Our mission

We are an international collaboration of researchers interested in developing and applying cutting-edge statistical inference techniques to study the spatial distribution of matter in our Universe. We embrace the latest innovations in information theory and artificial intelligence to optimally extract physical information from data and use derived results to facilitate new discoveries.

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Our latest results

Neural physical engine

Neural physical engines for inferring the halo mass distribution function

The tracing of the dark matter distribution by halos is complex and requires the knowledge of unknown small scale astrophysics. We use physically motivated neural networks to agnostically probe this bias model. The tunable parameters of the neural network are inferred as part of the BORG algorithm, and provide an exceptional fit to the halo mass distribution function. No training data is necessary since the network is conditioned on the observed halo catalogue directly.

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A fifth-force resolution of the Hubble tension

The tension between low and high redshift probes of is possibly the most pressing problem in cosmology today. We explore a novel resolution involving screened fifth forces, which breaks the assumption that gravity behaves identically across rungs of the cosmic distance ladder. Including existing constraints on our models, we are able to reduce the tension from 4.4 to 1.5.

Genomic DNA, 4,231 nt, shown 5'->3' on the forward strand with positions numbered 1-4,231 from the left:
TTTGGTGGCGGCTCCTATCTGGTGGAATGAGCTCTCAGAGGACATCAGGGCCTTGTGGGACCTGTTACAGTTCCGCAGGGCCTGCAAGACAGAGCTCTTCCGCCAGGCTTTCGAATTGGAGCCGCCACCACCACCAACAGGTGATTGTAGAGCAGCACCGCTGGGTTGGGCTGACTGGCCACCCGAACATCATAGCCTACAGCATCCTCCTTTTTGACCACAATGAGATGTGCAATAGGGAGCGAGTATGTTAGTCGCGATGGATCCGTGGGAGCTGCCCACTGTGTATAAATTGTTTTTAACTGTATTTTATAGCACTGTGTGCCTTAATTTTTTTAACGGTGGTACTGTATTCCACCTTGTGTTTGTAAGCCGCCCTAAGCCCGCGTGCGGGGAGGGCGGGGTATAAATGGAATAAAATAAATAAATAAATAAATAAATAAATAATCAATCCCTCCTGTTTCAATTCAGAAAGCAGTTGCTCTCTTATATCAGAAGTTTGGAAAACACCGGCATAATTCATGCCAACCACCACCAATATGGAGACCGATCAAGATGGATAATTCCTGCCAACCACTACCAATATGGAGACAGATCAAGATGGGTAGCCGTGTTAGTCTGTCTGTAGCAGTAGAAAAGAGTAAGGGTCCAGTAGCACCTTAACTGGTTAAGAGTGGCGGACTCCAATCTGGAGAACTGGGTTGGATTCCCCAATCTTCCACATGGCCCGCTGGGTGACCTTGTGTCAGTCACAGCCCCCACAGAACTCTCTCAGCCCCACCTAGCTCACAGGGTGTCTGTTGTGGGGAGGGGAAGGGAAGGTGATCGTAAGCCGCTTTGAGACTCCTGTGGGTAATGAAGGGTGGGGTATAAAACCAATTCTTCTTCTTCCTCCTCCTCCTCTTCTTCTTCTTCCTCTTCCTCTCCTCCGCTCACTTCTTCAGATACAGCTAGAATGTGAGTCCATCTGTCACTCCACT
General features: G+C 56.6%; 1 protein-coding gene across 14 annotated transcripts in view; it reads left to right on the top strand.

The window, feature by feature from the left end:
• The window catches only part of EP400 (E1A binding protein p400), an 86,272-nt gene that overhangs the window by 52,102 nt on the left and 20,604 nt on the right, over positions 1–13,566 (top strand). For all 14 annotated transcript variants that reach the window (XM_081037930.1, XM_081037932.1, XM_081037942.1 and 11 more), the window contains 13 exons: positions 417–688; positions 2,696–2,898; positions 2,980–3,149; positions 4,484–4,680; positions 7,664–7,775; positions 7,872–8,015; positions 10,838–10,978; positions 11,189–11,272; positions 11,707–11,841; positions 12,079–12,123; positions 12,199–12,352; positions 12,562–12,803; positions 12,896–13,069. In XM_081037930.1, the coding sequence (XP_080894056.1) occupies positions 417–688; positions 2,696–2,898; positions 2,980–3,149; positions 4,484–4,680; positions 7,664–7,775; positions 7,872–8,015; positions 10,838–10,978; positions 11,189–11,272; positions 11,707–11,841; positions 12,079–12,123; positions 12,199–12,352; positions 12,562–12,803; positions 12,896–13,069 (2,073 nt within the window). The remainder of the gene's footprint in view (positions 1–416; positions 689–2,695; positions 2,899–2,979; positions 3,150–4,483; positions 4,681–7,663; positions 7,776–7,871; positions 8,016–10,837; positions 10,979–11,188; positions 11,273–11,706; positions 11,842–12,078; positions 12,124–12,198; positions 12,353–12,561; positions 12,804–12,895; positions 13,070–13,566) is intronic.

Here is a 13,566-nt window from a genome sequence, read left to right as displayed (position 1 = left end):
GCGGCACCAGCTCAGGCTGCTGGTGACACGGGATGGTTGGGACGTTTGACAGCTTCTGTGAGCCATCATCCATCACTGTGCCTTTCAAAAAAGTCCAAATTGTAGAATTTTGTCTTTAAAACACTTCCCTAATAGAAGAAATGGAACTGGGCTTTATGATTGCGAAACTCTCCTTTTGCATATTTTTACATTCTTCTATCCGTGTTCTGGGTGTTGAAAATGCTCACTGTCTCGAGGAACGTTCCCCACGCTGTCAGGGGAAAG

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Algorithms for likelihood-free cosmological data analysis

Many numerical models in cosmology can only be simulated forward. We have developed two novel algorithms to perform rigorous statistical inference from these models, in two different scenarios. The first one, BOLFI, reduces the number of required simulations for physical parameter inference by several orders of magnitude. The second one, SELFI, allows a full reconstruction of the primordial matter power spectrum.

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Funding partners

We currently receive individual funding provided by the French ANR (BIG4 ANR-16-CE23-0002), the ERC, the Institut Lagrange de Paris (ANR-10-LABX-63, ANR-11-IDEX-0004-02), the CNRS, the Max Planck Institute for Astrophysics, and Imperial College London. Super computing time is provided in France by the CINES (allocation A0020410153, A0040410153).